Scotland’s transport minister has branded the UK’s government’s proposed bridge between Scotland and Northern Ireland a £20bn “vanity project”.
Michael Matheson criticised Prime Minister Boris Johnson for not consulting Holyrood before announcing officials were looking into the idea.
Mr Matheson said the money earmarked for a new bridge would be better spent on projects “that will improve lives”.
Downing Street has said the PM believes the bridge “would have some merit”.
It was revealed on Monday that work was under way “by a range of government officials” to look at the idea of building the bridge.
Boris Johnson described it as a “very interesting idea”, while Ireland’s premier Leo Varadkar said it was “worth examining”.
Two routes have previously been put forward – from Portpatrick to Larne or near Campbeltown to the Antrim coast.
The Portpatrick route would be more than 20 miles across the North Channel.
Mr Matheson has written to his UK government counterpart Grant Shapps to express his “concerns” about the proposals.
He said there had not been any discussions with the Holyrood or Stormont administrations, despite transport being a devolved issue.
Mr Matheson wrote: “I strongly believe that if £20bn is available for investment in infrastructure in Scotland and Northern Ireland that rather than indulging the prime minister with this vanity project, such funding should be made available to our respective governments so it could be better spent on meeting the priorities of the people we represent.
“I therefore request immediate discussions with your officials on releasing to us the £20bn of funding you have identified so it can be invested in the priorities of Northern Ireland and Scotland.”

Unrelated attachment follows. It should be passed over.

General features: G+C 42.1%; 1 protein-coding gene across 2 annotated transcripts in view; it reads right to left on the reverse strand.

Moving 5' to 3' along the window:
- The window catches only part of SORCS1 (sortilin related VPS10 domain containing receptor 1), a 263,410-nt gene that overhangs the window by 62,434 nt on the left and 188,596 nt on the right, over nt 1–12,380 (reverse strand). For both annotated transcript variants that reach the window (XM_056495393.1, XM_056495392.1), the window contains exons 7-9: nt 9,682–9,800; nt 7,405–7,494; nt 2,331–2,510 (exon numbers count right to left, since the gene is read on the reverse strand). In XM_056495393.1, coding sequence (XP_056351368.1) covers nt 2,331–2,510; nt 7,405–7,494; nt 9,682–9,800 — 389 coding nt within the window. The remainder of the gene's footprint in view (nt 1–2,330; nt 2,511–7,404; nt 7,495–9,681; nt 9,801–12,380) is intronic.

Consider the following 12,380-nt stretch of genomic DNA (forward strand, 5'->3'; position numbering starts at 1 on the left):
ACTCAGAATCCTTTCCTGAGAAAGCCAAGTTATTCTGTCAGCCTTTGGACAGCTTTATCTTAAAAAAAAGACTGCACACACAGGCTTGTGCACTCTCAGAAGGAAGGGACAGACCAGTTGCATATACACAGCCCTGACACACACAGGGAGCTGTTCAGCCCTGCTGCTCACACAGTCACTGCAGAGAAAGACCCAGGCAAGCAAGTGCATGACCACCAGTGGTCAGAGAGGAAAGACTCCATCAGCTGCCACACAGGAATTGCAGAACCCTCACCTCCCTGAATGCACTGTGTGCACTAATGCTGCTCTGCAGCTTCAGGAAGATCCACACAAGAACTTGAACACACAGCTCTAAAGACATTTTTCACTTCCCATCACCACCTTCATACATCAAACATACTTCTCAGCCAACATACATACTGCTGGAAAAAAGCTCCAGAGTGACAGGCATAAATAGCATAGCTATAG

Mr Matheson also raised concerns about a reported “munitions dump” at Beaufort’s Dyke in the North Channel, on the path of construction for the proposed bridge.
He said money spent to work around the problem “could be put to better use on practical, deliverable projects”.
The Scottish minister has been backed by Northern Ireland’s infrastructure minister, Nichola Mallon, who said she was “surprised and concerned” by the proposals.
She added: “I am extremely concerned that pursuit of this project, costing £20bn, will be a waste of significant money and resource that could be put to better use by addressing pressures and deliverable projects here in Northern Ireland and elsewhere.”
How much could a Scotland-Northern Ireland bridge cost?
The price of any construction would, obviously, be dependent on the route chosen.
More than a decade ago the think tank the Centre for Cross Border Studies suggested a 21-mile bridge from Dumfries and Galloway could provide international rail links and ease the strain on air services.
At that time it estimated the cost of the scheme would be about £3.5bn.
However, by last year the suggested price tag had risen considerably.
Some experts have suggested £15bn might be required for the project but others have said that £20bn would be a “conservative estimate”.